[Country spotlight] Part 1 - How have hotels in Germany reacted to the lift of travel restrictions?

[Country spotlight] Part 1 - How have hotels in Germany reacted to the lift of travel restrictions?

Germany had its first confirmed case of coronavirus on the 27th of January in Munich. At the end of February and the beginning of March, multiple cases were detected in Baden-Württemberg which were linked to the Italian outbreak as well as a large cluster of infections from a carnival event in Heinsberg, North Rhine-Westphalia. ITB Berlin, one of the world’s largest travel trade shows, expecting more than 170,000 visitors from over 180 countries was cancelled on the 28th of February. From this moment, it slowly became clear that Covid-19 was likely to have a substantial impact on hotels tourism businesses in Germany.

In the following, we will have a look at hotel open rates and rate developments throughout Germany as per the examples of Berlin, Cologne, Frankfurt, Hamburg and Munich.

Finally, we will have a detailed look at demand levels throughout the rest of 2020 and the first half of 2021 using OTA Insight's brand-new Market Insight technology.

Germany Reopening/Development Timeline:

  • 20th April 2020, Initial easing of coronavirus measures: home improvement, bicycle stores, car dealerships, hairdressers as well as all shops of a size of up 800 square meters are allowed to re-open
  • 27th April - 4th May 2020, Schools are starting to re-open in several states. All German states make protective masks in public mandatory.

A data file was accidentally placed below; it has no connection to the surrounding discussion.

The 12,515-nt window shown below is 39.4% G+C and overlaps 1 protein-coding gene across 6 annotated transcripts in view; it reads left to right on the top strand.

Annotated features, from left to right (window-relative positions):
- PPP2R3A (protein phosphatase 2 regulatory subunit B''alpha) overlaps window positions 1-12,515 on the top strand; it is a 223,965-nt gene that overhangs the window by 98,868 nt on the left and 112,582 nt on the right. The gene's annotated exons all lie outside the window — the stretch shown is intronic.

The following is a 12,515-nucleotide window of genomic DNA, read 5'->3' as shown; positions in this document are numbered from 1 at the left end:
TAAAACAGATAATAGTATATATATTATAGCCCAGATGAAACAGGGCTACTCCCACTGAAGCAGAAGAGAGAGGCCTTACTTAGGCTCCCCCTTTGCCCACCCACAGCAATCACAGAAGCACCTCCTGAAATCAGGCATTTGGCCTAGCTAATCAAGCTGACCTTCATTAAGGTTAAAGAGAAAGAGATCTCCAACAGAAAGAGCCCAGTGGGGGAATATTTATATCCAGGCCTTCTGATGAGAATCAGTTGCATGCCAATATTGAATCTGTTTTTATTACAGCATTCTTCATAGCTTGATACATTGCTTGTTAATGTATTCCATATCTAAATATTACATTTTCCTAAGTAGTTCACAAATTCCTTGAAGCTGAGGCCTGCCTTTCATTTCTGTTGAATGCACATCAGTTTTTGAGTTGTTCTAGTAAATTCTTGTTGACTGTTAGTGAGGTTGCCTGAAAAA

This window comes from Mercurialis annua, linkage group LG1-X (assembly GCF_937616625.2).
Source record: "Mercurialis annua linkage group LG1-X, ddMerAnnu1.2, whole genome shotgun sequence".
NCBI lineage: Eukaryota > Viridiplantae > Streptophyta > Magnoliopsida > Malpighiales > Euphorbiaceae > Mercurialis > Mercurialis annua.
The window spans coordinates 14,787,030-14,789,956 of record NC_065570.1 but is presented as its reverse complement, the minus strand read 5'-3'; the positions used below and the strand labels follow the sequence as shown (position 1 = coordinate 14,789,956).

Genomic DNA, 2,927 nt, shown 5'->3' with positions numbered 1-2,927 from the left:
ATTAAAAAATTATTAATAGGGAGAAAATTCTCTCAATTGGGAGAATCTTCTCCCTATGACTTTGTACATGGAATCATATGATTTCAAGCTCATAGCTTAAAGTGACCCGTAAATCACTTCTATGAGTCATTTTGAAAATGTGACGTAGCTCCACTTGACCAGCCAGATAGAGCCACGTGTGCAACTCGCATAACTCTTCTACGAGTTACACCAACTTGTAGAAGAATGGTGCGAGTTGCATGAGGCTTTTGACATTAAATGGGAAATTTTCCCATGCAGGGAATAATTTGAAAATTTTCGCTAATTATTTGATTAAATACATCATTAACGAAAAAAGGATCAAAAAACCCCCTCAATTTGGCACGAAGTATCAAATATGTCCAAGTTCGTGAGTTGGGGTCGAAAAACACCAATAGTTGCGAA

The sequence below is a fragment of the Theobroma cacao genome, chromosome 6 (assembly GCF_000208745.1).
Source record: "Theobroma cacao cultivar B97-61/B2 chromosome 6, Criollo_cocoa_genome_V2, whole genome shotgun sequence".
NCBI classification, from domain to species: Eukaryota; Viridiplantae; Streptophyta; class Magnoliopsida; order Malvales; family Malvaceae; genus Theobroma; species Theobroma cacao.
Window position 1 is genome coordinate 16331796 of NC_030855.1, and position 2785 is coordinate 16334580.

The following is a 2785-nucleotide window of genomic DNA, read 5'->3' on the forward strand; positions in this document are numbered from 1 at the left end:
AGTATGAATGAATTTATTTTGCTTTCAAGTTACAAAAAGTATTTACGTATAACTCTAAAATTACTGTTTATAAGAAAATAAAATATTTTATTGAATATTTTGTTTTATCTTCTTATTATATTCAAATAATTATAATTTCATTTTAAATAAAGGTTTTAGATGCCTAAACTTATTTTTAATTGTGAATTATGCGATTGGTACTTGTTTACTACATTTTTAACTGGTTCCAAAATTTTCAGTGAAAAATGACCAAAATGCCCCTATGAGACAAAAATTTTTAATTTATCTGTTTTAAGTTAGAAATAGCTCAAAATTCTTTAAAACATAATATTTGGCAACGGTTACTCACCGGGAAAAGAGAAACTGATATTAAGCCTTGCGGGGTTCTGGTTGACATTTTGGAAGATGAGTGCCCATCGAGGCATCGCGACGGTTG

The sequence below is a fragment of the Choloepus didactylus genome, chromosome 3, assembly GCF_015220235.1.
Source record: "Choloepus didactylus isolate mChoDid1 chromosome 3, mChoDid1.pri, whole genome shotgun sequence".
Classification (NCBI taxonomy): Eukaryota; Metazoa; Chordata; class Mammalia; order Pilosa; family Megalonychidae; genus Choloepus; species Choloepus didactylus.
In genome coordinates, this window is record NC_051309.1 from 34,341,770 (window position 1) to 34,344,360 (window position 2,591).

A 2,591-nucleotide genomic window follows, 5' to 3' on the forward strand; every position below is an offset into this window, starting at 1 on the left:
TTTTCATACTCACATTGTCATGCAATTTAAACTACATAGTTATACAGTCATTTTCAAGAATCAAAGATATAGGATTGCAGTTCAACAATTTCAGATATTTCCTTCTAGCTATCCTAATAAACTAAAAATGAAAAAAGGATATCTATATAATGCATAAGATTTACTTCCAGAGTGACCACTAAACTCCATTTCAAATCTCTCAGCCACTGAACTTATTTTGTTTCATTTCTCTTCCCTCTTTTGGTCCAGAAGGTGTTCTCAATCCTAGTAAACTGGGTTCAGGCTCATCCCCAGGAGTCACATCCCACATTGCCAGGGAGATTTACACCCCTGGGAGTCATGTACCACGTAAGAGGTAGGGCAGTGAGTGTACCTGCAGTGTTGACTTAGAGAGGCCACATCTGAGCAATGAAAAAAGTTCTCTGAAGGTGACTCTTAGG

• 11th May 2020, all stores, shopping malls etc. are allowed to re-open. When visiting, masks are mandatory as they are when using public transport.
  • 11th – 18th May, restaurants are allowed to re-open if guidelines are followed.
  • 16th May 2020, The German Bundesliga resumes behind ‘closed doors’ as the first European football league.
  • 15th - 20th May 2020, The majority of German states suspend quarantine rules for EU travellers.
  • 15th - 30th May 2020, Hotels are allowed to re-open for domestic as well as international travellers. Hessen, Thuringia and Saxony were the first ones to open on the 15th of May. Baden-Württemberg and Bavaria were last on 30th of May.

When looking at the re-opening timeline in Germany as a whole it is important to note that due to the German federal and state system there are different rules in each state, resulting in broad ranges for re-opening dates.

In a global analysis published by the Deep Knowledge Group, Germany currently ranks second, right after Switzerland with regards to its “COVID-19 Safety Ranking”:

germanySource: Deep Knowledge Group

Hotel Opening Statistics throughout the Crisis

Throughout the crisis, up to 61% of hotels in major German cities closed their doors for a period of time. Especially in mid and end of April two markets saw a significant decrease of hotel availability: 45% in Frankfurt and 61% in Hamburg. Berlin, Cologne and Munich saw an average of 55% percent of closed properties during this time.


From Monday the 4th of May onwards there was continuous improvement in availability throughout the month of May. At this point in time, Hamburg recorded the least hotels open at 43% while Frankfurt was leading the field at 54% open properties. Back then, the 1st of June was targeted by all markets as the date to aim for when re-opening (around 90% open availability).

Looking at this snapshot, it is also clear that Monday the 11th and 18th were targeted by several hotels as prospective opportunities for a re-opening with Cologne taking over the lead from Frankfurt with availability of 69% and 75%. In the above graph, slight dips in availability can be found for Friday and Saturday arrival dates. While hotels were continuously re-opening availability for weekdays, this is likely to be caused by either hotels closing for weekends due to low leisure demand or length of stay (LOS) restrictions such as a minimum 2 night stay imposed by revenue managers. The latter is usually a practice for high demand days and there is a chance some previously set LOS restrictions had not been removed. This pattern for weekends was particularly strong in Berlin and Hamburg. While Frankfurt and Cologne show slight changes for these dates, weekend availability in Munich appears to be untouched.